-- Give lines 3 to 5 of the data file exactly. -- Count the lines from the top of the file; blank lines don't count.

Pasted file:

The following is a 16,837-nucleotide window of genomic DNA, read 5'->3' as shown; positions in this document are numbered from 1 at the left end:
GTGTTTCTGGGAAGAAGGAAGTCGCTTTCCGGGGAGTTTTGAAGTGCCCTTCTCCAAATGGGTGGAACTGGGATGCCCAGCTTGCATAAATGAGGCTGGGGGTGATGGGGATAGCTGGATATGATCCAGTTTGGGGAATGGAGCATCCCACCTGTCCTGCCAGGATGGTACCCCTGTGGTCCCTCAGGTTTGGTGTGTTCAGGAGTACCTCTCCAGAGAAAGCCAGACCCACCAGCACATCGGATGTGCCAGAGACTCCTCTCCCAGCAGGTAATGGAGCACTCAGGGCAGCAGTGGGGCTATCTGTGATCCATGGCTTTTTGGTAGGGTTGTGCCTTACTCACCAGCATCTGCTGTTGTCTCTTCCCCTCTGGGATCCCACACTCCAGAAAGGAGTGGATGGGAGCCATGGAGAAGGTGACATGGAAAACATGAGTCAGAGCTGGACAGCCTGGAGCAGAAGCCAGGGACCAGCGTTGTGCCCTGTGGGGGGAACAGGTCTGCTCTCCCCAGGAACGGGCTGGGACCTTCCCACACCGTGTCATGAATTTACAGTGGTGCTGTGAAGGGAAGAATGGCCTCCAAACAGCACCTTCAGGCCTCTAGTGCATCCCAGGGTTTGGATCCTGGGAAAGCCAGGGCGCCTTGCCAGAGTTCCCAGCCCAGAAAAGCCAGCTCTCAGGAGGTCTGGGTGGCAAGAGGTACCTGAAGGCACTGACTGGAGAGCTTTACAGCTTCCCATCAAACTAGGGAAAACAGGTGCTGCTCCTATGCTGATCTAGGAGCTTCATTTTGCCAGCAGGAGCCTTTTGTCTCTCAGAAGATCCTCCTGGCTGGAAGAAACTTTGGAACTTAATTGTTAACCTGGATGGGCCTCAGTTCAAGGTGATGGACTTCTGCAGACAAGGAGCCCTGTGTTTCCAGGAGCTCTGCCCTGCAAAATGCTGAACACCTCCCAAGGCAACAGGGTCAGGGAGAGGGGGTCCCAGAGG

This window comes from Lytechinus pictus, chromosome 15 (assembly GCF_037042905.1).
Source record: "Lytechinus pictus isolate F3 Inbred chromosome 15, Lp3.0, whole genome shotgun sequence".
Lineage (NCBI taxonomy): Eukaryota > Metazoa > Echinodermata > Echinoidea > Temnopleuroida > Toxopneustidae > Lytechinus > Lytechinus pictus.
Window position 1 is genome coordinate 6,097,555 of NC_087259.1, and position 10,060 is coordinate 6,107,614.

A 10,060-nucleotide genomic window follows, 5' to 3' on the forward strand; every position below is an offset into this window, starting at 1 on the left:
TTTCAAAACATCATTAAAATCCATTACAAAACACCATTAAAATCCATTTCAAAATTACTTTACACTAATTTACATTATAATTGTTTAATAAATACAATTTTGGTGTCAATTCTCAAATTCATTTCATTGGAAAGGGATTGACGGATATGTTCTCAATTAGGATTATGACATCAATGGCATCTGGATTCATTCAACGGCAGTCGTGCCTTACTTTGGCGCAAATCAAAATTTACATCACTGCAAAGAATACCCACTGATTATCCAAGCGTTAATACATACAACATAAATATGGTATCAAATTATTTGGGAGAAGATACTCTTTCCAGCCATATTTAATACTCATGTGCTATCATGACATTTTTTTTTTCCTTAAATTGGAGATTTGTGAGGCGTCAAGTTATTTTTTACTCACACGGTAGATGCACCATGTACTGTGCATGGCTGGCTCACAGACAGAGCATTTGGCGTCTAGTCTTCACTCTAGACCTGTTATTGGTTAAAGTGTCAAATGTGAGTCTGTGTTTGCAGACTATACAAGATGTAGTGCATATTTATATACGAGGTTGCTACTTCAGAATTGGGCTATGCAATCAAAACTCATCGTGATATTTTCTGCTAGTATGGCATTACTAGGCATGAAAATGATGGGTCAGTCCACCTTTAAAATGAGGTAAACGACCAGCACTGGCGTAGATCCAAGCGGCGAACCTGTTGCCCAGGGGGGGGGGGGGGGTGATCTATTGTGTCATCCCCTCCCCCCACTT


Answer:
This window comes from Lytechinus pictus, chromosome 15 (assembly GCF_037042905.1).
Source record: "Lytechinus pictus isolate F3 Inbred chromosome 15, Lp3.0, whole genome shotgun sequence".
Lineage (NCBI taxonomy): Eukaryota > Metazoa > Echinodermata > Echinoidea > Temnopleuroida > Toxopneustidae > Lytechinus > Lytechinus pictus.